Firms are only capable of sustainably maintaining their dividend payouts provided they are generating sufficient free cash flow. Our objective is to examine the capacity of firms in the S&P 500 to generate sufficient free cash flow to cover dividends and stock buybacks. Our sample consists of the non-financial and non-real estate firms in the S&P 500 for the period 2012 through 2016, excluding those firms that do not pay a dividend.

We find that firms in the telecommunications services, information technology, and health care sectors have produced sufficient cumulative free cash flow to cover their dividend payouts and stock buybacks over the 2012 through 2016 timeframe. While firms in the consumer staples, materials, industrials and consumer discretionary sectors did not cover their dividends and buybacks with free cash flow, they were able to cover their dividends. Companies in the energy and utilities sectors generated the least free cash flow relative to their dividend payouts and stock repurchases and were unable to cover their dividends over the study period.

The results include free cash flow, dividends and buybacks for the nine sectors studied for each year, 2012 through 2016, as well as the top three and bottom three performers in each sector across the five-year study period and individual results for each dividend paying firm in the S&P 500 for 2016.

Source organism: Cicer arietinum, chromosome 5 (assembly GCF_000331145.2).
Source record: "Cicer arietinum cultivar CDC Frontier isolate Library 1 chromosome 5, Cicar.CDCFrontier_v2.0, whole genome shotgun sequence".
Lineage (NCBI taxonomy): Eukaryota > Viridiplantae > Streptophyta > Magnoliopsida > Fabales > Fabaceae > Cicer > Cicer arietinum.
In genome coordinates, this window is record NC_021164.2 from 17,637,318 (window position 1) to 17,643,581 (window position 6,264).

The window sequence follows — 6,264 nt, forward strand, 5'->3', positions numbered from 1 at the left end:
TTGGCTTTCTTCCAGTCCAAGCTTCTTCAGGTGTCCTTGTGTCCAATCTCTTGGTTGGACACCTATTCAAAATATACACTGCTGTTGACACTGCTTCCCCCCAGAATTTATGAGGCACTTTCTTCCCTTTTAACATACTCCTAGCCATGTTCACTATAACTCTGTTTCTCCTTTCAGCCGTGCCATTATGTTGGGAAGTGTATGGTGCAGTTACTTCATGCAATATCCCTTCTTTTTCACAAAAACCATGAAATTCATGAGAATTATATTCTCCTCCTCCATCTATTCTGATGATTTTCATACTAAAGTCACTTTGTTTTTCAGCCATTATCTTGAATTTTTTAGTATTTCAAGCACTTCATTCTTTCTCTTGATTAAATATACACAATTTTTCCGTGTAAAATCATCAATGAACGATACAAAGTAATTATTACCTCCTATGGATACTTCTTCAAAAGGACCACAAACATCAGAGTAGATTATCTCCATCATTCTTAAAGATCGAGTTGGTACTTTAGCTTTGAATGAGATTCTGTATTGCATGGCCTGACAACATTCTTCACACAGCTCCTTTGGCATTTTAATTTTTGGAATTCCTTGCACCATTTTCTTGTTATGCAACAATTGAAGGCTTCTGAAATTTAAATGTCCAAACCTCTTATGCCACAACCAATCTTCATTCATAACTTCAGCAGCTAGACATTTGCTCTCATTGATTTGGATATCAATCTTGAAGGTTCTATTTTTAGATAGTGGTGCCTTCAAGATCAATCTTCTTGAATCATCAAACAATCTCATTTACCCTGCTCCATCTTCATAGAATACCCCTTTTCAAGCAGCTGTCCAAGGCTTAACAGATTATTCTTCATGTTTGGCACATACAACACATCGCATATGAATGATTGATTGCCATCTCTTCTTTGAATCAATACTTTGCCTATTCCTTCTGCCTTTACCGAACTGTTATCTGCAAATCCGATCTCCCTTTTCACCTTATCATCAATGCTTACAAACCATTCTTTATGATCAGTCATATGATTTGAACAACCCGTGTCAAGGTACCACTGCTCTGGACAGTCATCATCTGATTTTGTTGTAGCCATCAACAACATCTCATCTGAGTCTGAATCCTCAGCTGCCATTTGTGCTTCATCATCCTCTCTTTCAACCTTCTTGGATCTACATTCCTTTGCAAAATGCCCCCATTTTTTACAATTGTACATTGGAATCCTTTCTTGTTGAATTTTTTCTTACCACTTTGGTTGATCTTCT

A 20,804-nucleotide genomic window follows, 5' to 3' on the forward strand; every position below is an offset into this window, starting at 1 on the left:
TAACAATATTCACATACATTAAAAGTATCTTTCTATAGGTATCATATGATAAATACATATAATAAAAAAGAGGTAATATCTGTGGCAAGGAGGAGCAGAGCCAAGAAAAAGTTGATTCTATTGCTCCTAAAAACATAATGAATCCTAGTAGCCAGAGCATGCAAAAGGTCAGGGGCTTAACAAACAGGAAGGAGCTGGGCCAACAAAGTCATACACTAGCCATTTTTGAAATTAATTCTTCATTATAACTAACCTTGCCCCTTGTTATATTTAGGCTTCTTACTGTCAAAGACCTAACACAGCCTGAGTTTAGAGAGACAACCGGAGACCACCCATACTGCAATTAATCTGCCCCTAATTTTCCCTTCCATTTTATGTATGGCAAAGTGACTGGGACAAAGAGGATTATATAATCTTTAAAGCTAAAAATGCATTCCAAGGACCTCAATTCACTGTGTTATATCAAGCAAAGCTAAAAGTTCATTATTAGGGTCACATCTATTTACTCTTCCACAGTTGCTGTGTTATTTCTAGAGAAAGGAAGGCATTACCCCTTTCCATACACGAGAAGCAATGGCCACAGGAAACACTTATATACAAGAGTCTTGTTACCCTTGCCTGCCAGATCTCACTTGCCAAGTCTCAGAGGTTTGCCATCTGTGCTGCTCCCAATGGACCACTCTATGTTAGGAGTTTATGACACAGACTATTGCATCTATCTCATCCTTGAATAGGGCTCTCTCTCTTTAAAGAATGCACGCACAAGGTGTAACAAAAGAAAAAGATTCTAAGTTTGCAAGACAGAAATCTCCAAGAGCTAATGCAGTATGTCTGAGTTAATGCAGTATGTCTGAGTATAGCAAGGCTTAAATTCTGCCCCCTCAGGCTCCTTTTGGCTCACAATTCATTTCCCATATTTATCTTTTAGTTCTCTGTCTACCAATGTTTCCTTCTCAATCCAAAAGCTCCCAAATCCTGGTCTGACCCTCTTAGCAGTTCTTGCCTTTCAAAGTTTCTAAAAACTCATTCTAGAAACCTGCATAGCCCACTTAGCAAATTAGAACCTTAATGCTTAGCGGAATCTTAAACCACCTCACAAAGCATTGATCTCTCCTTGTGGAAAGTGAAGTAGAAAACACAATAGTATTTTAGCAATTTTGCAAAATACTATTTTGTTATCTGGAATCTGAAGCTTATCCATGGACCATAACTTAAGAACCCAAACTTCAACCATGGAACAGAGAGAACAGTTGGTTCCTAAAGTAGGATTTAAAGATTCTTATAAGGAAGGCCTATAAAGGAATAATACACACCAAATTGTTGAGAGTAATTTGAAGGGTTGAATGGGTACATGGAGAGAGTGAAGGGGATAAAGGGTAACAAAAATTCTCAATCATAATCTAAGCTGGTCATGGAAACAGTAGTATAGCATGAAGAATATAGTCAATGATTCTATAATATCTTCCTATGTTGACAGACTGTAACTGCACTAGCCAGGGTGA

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Quarter 2, 2017
Free Cash Margin Index:
Recession Lows

0.99%, 3.45% (Dec. 2000, Dec. 2008)

Current

4.90% (Jun. 2017)

Recent High

6.88% (Dec. 2009)

October 2017

Median free cash margin increased to 4.90% for the twelve months ended June 2017 compared with 5.28% for the twelve months ended March 2017 and 4.64% in June 2016.  This metric is down slightly from the last reporting period, but is still running well above pre- and post-recessions norms. Similar fluctuations in free cash margin have been seen in other periods with healthy economic growth, and this would appear to be no different. 

This sentiment is supported by continued revenue growth during the June 2017 reporting period. Median revenues increased to another record level of  $1,151.55 million in June 2017, up to 13.1% year-over-year from $1018.28 in June 2016. Cash flow data is also suggestive of positive economic conditions, as cash and short-term investments grew to a record $147.47 million. However, this revenue and cash flow growth is still not translating into a much-anticipated increase in capital expenditure investments, which would likely enhance economic growth. Capital expenditures declined from 3.93% of revenue in June 2016 to 3.74% in June 2017. Tax reform holds the potential to unlock cash and short-term investment balances and drive a renewal in capital expenditure spending. 

Factors impacting free cash margin were operating cushion, or operating profit before depreciation, which improved to 14.52% during the twelve months ended June 2017 from 3.74% in June 2016. This was driven by rising gross margins and a drop in SG&A expenses. The decline in free cash margin could be attributed to a rise in the cash cycle, which increased to 50.68 days in June 2017, up from 50.31 days in March 2017. The primary drivers of this change were increases in accounts recievable days and inventory days, offset by rising accounts payable days. The increase in inventory days may indicate an expecation of higher revenue growth.